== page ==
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Another recently-surfaced Minoan larnax

Earlier this autumn (fall) I noted the acquisition of a Minoan larnax by the Michael C. Carlos Museum in 2002. So it was interesting to observe the acquisition of another Minoan larnax by the Museum of Fine Arts, Houston (MFAH): The Museum of Fine Arts, Houston Annual Report (2006-2007) p. 83 [pdf].

The Houston larnax is listed as "Gift of Shelby White". The only other information provided is the date (1600–1100 B.C.), material ("Terracotta and paint"), and dimensions (17 5/8 x 40 1/8 [45 x 102]). No inventory number is provided and there is no picture. Even the precise date of acquisition is unclear (though it was within the period 2006-2007).

Was this originally a loan? See Patricia C. Johnson, "Borrowing trouble; Long-term loans don't let museums off the hook", Houston Chronicle July 16, 2006: "The 11th loaned piece is a Minoan terracotta "larnax'' (a kind of bathtub/sarcophagus) dated 1600-1000 B.C., on long-term loan from another private collection". (The report was in the context of 10 Roman portraits from the Shelby White collection including one of Hadrian.) Or was this loan yet another recently-surfaced larnax?

Shelby White seems to have close links with MFAH:

Shelby White has been linked to

Remember also that earlier research with Christopher Chippindale suggested that 93% of the antiquities in the Shelby White and Leon Levy had no information about the find-spot. To Shelby White such research was just the presentation of "meaningless numbers". But history has shown that our research was meaningful given the record of returns.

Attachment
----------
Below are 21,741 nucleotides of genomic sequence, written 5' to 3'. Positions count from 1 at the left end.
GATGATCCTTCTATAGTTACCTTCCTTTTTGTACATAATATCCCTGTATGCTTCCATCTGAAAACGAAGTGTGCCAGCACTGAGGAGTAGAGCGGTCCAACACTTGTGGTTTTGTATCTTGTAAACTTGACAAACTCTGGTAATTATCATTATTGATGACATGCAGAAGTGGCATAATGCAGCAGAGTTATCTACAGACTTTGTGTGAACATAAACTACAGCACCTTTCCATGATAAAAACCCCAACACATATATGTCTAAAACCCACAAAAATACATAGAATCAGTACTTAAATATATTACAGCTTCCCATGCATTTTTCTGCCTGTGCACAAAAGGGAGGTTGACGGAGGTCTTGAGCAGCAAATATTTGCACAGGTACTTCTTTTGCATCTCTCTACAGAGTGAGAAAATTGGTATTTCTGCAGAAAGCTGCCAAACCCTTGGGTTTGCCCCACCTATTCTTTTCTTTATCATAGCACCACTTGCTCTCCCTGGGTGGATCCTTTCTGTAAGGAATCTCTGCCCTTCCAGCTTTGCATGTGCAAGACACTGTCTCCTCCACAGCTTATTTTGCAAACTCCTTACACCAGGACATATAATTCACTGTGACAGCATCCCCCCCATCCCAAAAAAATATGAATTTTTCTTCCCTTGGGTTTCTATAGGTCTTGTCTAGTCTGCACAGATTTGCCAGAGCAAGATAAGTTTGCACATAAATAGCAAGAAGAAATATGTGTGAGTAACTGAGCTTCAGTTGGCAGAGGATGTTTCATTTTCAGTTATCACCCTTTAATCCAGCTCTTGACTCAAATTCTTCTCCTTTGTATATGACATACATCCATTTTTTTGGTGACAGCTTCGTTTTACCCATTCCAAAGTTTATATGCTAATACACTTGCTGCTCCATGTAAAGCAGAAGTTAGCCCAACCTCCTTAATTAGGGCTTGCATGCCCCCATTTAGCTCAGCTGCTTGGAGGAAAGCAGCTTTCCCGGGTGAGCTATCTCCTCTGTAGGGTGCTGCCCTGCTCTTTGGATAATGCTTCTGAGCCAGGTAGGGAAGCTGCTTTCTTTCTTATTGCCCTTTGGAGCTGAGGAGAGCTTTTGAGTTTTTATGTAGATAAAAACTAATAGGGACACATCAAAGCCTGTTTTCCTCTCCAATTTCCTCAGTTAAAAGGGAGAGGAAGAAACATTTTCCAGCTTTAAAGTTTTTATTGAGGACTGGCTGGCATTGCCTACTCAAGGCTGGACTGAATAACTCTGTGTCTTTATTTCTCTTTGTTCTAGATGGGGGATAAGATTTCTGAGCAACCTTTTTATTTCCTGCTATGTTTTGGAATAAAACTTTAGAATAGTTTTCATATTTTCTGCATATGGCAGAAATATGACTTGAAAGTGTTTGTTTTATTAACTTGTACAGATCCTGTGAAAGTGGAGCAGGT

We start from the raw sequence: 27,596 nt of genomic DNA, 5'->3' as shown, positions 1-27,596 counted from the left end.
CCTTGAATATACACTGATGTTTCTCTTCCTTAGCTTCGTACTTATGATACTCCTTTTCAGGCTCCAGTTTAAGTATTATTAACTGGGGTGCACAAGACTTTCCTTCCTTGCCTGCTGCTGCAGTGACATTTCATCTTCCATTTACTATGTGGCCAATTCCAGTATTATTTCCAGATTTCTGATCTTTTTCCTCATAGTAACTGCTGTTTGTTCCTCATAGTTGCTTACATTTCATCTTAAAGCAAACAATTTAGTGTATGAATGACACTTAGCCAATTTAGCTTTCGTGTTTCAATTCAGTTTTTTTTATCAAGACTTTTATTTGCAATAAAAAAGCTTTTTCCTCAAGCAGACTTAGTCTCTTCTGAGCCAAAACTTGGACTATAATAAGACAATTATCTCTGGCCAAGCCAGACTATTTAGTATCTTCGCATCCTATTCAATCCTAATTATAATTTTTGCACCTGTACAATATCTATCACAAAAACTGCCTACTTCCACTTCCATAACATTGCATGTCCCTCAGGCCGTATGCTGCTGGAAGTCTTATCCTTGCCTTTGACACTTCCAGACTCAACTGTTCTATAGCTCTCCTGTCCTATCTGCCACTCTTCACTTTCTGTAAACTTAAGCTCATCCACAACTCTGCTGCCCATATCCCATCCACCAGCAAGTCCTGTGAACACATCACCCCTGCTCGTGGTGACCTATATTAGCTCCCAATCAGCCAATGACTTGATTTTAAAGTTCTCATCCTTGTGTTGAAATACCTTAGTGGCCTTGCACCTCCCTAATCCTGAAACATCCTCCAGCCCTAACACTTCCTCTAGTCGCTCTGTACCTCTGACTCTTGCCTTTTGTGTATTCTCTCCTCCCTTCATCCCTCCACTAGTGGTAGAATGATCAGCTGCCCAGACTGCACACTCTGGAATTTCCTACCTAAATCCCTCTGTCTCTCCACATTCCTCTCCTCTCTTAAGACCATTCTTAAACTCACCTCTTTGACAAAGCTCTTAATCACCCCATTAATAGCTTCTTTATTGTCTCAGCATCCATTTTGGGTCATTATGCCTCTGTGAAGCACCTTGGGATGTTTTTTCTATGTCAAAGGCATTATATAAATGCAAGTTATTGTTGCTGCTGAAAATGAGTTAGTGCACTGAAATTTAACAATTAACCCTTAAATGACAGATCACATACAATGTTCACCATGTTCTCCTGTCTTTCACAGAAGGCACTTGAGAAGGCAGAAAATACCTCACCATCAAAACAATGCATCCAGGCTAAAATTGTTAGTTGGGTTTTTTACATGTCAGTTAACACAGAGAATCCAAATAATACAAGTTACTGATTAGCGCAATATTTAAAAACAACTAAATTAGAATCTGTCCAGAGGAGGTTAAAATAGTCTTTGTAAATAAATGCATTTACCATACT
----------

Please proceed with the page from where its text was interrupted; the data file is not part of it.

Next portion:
So what is the collecting history of the Houston larnax? When and where did Shelby White acquire it? Or did she just provide the means for MFAH to purchase it from a third party? What is the collecting history of the larnax? Was the larnax known prior to 1970? What rigorous "due diligence" research did the curatorial staff of MFAH undertake?

These are not unreasonable questions to ask - and curatorial staff in Houston have been asked by email.

Such information needs to be disclosed. The MFAH as a member institution of the AAMD and should provide "full and prompt disclosure" and make "information readily available to all interested parties".

So why the silence?

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Reference
Tsirogiannis, C. 2017. "Nekyia: Museum ethics an…